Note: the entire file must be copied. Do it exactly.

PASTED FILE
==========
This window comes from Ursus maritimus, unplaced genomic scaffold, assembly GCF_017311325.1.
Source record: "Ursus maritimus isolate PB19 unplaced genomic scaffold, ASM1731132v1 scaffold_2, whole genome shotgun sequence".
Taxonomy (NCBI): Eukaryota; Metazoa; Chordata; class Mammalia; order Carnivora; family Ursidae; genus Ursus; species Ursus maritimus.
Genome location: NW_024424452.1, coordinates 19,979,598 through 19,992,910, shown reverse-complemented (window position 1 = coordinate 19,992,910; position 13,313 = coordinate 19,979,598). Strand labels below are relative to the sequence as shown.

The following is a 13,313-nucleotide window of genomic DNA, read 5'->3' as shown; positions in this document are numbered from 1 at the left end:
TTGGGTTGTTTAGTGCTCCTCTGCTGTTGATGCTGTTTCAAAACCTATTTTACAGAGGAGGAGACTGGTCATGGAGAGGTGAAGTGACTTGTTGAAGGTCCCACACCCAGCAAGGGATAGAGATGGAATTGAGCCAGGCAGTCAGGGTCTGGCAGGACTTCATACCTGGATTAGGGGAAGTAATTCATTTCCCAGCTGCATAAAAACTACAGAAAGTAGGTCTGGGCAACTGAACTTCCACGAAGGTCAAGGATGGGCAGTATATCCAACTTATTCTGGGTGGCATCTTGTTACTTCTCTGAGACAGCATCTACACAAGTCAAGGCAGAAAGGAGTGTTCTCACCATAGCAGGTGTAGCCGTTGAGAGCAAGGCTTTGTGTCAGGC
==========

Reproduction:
This window comes from Ursus maritimus, unplaced genomic scaffold, assembly GCF_017311325.1.
Source record: "Ursus maritimus isolate PB19 unplaced genomic scaffold, ASM1731132v1 scaffold_2, whole genome shotgun sequence".
Taxonomy (NCBI): Eukaryota; Metazoa; Chordata; class Mammalia; order Carnivora; family Ursidae; genus Ursus; species Ursus maritimus.
Genome location: NW_024424452.1, coordinates 19,979,598 through 19,992,910, shown reverse-complemented (window position 1 = coordinate 19,992,910; position 13,313 = coordinate 19,979,598). Strand labels below are relative to the sequence as shown.

The following is a 13,313-nucleotide window of genomic DNA, read 5'->3' as shown; positions in this document are numbered from 1 at the left end:
TTGGGTTGTTTAGTGCTCCTCTGCTGTTGATGCTGTTTCAAAACCTATTTTACAGAGGAGGAGACTGGTCATGGAGAGGTGAAGTGACTTGTTGAAGGTCCCACACCCAGCAAGGGATAGAGATGGAATTGAGCCAGGCAGTCAGGGTCTGGCAGGACTTCATACCTGGATTAGGGGAAGTAATTCATTTCCCAGCTGCATAAAAACTACAGAAAGTAGGTCTGGGCAACTGAACTTCCACGAAGGTCAAGGATGGGCAGTATATCCAACTTATTCTGGGTGGCATCTTGTTACTTCTCTGAGACAGCATCTACACAAGTCAAGGCAGAAAGGAGTGTTCTCACCATAGCAGGTGTAGCCGTTGAGAGCAAGGCTTTGTGTCAGGC